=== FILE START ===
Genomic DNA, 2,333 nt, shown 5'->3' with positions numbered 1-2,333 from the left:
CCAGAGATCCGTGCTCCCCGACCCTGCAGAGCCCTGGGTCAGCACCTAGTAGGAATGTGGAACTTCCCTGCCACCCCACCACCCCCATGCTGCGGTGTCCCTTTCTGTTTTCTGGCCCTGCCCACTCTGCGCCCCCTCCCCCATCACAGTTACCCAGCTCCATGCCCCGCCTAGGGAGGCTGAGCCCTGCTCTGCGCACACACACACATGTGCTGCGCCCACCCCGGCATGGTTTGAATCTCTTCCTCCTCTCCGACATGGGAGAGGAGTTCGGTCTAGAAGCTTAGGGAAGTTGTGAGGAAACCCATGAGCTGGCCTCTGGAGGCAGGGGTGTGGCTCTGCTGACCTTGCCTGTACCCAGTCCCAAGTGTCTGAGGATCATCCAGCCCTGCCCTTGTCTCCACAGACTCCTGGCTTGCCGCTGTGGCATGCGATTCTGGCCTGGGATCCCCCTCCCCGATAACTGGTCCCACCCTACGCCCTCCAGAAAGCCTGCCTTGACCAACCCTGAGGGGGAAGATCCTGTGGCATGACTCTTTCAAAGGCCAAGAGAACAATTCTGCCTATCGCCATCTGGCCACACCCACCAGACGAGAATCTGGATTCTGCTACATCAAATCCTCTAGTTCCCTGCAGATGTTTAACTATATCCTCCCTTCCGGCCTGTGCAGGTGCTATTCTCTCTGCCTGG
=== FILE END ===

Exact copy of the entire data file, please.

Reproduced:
Genomic DNA, 2,333 nt, shown 5'->3' with positions numbered 1-2,333 from the left:
CCAGAGATCCGTGCTCCCCGACCCTGCAGAGCCCTGGGTCAGCACCTAGTAGGAATGTGGAACTTCCCTGCCACCCCACCACCCCCATGCTGCGGTGTCCCTTTCTGTTTTCTGGCCCTGCCCACTCTGCGCCCCCTCCCCCATCACAGTTACCCAGCTCCATGCCCCGCCTAGGGAGGCTGAGCCCTGCTCTGCGCACACACACACATGTGCTGCGCCCACCCCGGCATGGTTTGAATCTCTTCCTCCTCTCCGACATGGGAGAGGAGTTCGGTCTAGAAGCTTAGGGAAGTTGTGAGGAAACCCATGAGCTGGCCTCTGGAGGCAGGGGTGTGGCTCTGCTGACCTTGCCTGTACCCAGTCCCAAGTGTCTGAGGATCATCCAGCCCTGCCCTTGTCTCCACAGACTCCTGGCTTGCCGCTGTGGCATGCGATTCTGGCCTGGGATCCCCCTCCCCGATAACTGGTCCCACCCTACGCCCTCCAGAAAGCCTGCCTTGACCAACCCTGAGGGGGAAGATCCTGTGGCATGACTCTTTCAAAGGCCAAGAGAACAATTCTGCCTATCGCCATCTGGCCACACCCACCAGACGAGAATCTGGATTCTGCTACATCAAATCCTCTAGTTCCCTGCAGATGTTTAACTATATCCTCCCTTCCGGCCTGTGCAGGTGCTATTCTCTCTGCCTGG